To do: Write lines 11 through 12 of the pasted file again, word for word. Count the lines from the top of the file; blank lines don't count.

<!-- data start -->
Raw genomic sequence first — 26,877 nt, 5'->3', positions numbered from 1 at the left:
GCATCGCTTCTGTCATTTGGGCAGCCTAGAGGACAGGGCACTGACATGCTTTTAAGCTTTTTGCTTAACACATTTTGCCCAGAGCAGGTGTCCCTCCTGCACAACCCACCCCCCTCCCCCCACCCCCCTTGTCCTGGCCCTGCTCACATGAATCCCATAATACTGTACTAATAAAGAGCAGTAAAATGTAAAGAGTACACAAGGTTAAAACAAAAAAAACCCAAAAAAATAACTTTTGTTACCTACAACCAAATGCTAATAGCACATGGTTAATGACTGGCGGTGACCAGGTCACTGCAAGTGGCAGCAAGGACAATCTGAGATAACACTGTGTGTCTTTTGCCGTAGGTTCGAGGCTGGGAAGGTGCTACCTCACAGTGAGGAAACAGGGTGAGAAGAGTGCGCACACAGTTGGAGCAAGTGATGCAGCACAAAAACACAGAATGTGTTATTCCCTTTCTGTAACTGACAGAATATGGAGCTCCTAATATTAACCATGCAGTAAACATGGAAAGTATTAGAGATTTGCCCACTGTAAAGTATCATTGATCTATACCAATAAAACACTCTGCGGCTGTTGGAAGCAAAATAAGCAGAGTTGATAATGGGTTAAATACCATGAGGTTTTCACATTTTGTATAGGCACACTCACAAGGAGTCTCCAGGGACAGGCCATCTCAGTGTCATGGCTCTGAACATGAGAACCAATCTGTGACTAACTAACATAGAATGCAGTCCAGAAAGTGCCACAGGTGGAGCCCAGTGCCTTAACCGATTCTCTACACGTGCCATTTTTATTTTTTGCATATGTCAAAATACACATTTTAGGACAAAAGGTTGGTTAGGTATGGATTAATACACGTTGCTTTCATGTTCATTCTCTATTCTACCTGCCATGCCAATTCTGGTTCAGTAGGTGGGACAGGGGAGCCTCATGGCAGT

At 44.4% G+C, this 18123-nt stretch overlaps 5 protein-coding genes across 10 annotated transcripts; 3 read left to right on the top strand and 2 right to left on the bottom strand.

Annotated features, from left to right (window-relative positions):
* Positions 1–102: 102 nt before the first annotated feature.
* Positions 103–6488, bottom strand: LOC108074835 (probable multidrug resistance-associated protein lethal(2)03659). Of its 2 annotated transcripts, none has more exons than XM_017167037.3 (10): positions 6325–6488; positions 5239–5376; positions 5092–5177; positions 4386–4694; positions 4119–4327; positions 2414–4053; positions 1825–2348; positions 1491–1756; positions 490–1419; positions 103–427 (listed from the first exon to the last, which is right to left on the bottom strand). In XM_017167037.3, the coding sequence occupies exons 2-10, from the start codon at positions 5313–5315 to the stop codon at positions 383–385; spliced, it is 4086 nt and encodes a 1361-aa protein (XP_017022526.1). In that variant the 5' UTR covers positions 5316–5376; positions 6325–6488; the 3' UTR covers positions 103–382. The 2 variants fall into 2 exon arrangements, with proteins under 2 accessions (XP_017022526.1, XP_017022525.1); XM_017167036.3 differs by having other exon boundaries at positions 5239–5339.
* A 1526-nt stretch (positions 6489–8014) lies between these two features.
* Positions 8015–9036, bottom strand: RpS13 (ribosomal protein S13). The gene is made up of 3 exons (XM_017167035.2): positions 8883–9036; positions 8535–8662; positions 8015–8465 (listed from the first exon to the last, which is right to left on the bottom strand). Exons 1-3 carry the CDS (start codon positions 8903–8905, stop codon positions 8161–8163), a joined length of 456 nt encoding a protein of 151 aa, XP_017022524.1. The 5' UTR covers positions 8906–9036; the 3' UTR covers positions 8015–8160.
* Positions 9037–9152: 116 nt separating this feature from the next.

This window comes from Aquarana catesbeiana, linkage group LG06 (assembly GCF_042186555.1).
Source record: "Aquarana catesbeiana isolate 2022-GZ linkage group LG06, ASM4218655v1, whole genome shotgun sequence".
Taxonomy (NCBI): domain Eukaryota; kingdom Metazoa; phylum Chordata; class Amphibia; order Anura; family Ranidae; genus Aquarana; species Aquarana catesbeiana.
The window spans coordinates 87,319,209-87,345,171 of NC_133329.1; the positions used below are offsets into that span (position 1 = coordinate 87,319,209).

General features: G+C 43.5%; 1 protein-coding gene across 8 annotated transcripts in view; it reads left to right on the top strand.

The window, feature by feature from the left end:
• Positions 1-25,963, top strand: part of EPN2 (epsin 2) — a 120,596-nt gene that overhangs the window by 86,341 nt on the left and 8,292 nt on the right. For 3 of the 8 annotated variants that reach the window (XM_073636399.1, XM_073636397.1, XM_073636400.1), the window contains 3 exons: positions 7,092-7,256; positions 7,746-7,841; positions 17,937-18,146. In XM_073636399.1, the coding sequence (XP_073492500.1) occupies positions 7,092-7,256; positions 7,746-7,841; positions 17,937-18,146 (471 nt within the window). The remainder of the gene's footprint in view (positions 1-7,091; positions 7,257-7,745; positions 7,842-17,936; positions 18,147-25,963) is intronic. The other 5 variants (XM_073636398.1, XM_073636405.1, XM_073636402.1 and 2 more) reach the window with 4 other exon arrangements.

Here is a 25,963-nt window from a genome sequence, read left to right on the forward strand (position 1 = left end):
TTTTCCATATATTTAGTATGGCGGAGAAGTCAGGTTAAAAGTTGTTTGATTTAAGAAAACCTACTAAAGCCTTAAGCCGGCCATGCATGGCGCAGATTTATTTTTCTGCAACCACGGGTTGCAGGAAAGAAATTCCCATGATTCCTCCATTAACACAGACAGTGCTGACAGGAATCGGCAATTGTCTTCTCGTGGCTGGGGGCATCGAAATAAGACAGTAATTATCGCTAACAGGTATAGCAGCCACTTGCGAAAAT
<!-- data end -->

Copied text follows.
Source record: "Aquarana catesbeiana isolate 2022-GZ linkage group LG06, ASM4218655v1, whole genome shotgun sequence".
Taxonomy (NCBI): domain Eukaryota; kingdom Metazoa; phylum Chordata; class Amphibia; order Anura; family Ranidae; genus Aquarana; species Aquarana catesbeiana.